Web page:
The US National Counterintelligence and Security Center (NCSC) and the Department of State have issued a joint alert warning citizens of zero-click malware that can “access and retrieve virtually all content on a phone.” The advisory doesn’t name any specific malware, but it checks all the boxes that describe NSO Group’s infamous Pegasus spyware.
The alert, titled Protect Yourself: Commercial Surveillance Tools, informs the public that “companies and individuals have been selling commercial surveillance tools to governments and other entities that have used them for malicious purposes.”
“Journalists, dissidents, and other persons around the world have been targeted and tracked using these tools, which allow malign actors to infect mobile and internet-connected devices with malware over both WiFi and cellular data connections,” the alert says.
“In some cases, malign actors can infect a targeted device with no action from the device owner,” the advisory continues, likely referencing the zero-click capabilities of Pegasus spyware, which Google researchers have described as a weapon against which there is no defense.
“In others, they can use an infected link to gain access to a device,” the advisory adds.
According to the alert, the cyber-weapons in question can:
• Record audio, including phone calls
• Track a phone’s location
• Access virtually all content on a phone, including text messages, files, chats, commercial messaging app content, contacts and browsing history
The warning comes shortly after Reuters reported that the iPhones of at least nine US State Department employees had been allegedly infected with Pegasus spyware.
In early December 2021, multiple sources told the news agency that the hacks hit US officials either based in Uganda or focused on matters concerning the East African country. The intrusions were said to be the widest known hacks of US officials through NSO Group’s Pegasus spyware.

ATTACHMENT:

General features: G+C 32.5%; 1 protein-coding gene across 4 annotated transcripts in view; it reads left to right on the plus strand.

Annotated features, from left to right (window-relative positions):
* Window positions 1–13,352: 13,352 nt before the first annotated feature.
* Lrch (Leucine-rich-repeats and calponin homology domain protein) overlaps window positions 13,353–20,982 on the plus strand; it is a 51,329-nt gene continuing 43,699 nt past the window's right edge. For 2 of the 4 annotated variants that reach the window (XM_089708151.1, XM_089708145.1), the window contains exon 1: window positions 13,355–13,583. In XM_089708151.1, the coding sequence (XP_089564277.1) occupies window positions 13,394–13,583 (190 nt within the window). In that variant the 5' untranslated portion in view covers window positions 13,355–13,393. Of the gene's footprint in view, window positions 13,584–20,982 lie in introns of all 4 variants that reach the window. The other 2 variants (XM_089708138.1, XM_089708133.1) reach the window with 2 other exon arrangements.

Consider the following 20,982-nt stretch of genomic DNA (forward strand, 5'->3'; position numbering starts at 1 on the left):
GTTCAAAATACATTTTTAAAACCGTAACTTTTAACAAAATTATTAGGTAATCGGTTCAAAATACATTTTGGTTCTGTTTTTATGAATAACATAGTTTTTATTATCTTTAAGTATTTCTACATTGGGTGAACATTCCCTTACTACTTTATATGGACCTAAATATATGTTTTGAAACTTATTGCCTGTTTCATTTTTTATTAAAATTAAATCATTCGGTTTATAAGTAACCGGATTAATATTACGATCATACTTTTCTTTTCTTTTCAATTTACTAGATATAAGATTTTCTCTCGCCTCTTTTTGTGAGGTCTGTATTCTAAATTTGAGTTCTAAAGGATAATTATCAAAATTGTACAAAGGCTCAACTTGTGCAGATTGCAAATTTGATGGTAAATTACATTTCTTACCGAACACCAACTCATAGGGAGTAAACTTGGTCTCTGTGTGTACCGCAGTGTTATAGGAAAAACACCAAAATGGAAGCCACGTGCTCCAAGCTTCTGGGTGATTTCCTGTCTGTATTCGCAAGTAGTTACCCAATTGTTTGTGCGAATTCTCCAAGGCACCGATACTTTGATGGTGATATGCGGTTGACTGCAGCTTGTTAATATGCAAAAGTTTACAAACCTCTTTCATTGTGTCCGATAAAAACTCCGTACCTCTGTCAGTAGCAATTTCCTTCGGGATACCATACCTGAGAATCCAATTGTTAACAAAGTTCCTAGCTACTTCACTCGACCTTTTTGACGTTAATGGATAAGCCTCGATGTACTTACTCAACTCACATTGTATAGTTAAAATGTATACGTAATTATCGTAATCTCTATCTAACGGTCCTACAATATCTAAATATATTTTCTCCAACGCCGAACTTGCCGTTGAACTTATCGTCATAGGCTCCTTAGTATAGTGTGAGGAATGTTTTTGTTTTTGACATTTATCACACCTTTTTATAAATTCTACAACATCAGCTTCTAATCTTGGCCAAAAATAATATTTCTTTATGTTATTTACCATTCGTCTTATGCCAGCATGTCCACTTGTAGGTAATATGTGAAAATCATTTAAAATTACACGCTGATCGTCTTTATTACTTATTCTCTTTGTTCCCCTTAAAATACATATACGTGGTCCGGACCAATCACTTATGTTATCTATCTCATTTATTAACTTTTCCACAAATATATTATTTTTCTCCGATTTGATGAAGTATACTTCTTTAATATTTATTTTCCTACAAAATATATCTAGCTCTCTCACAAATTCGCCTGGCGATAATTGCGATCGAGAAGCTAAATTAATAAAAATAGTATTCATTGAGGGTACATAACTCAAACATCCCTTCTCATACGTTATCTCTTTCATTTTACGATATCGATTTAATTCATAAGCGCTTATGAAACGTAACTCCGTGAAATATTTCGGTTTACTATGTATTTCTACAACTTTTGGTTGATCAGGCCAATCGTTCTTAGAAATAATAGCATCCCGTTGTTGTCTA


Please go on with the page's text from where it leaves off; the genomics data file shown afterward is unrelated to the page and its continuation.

In late December, researchers from The Citizen Lab – the original ‘whistleblowers’ of Pegasus – reported that threat actors deployed a zero-day attack against iOS 13.5.1 and likely had access to the iPhones of 36 people at Al Jazeera.
Supporting these findings, iPhone maker Apple in November made a crucial first move against NSO Group, hitting the Israeli spyware maker with a lawsuit alleging that Pegasus has enabled extensive state-sponsored hacking of its devices. At the time, Apple also announced plans to hand out $10 million to infosec partners to help fight cyber surveillance abuses.
The US has blacklisted NSO, forbidding it from selling technology in the US and preventing it from acquiring US technology, such as Apple devices.
The NCSC bulletin offers a list of common cybersecurity practices that may mitigate some risks associated with cyber-surveillance tools. Some of it sounds like overkill for regular Joes and Janes, such as covering device cameras, but many of the precautions make for good cybersecurity hygiene – even if you have no reason to believe you’re a target.